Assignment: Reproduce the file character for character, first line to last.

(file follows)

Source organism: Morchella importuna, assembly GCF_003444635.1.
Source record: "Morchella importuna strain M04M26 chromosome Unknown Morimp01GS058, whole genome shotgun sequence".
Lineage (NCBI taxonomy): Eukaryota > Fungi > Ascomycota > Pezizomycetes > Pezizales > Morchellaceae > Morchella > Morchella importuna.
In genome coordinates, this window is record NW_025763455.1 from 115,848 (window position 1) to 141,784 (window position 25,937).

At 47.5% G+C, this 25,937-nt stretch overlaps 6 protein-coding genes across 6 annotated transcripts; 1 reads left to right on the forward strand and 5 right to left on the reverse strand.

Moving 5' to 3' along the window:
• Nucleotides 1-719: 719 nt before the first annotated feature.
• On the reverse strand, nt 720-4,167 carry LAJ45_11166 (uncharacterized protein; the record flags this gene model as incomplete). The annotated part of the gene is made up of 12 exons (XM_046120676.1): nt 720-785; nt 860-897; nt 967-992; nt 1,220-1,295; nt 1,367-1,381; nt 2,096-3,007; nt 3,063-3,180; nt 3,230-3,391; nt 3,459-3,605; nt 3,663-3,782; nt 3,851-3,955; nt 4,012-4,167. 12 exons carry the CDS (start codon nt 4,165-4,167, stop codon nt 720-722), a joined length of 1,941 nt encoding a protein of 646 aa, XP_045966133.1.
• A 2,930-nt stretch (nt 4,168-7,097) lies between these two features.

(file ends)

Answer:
Source organism: Morchella importuna, assembly GCF_003444635.1.
Source record: "Morchella importuna strain M04M26 chromosome Unknown Morimp01GS058, whole genome shotgun sequence".
Lineage (NCBI taxonomy): Eukaryota > Fungi > Ascomycota > Pezizomycetes > Pezizales > Morchellaceae > Morchella > Morchella importuna.
In genome coordinates, this window is record NW_025763455.1 from 115,848 (window position 1) to 141,784 (window position 25,937).

At 47.5% G+C, this 25,937-nt stretch overlaps 6 protein-coding genes across 6 annotated transcripts; 1 reads left to right on the forward strand and 5 right to left on the reverse strand.

Moving 5' to 3' along the window:
• Nucleotides 1-719: 719 nt before the first annotated feature.
• On the reverse strand, nt 720-4,167 carry LAJ45_11166 (uncharacterized protein; the record flags this gene model as incomplete). The annotated part of the gene is made up of 12 exons (XM_046120676.1): nt 720-785; nt 860-897; nt 967-992; nt 1,220-1,295; nt 1,367-1,381; nt 2,096-3,007; nt 3,063-3,180; nt 3,230-3,391; nt 3,459-3,605; nt 3,663-3,782; nt 3,851-3,955; nt 4,012-4,167. 12 exons carry the CDS (start codon nt 4,165-4,167, stop codon nt 720-722), a joined length of 1,941 nt encoding a protein of 646 aa, XP_045966133.1.
• A 2,930-nt stretch (nt 4,168-7,097) lies between these two features.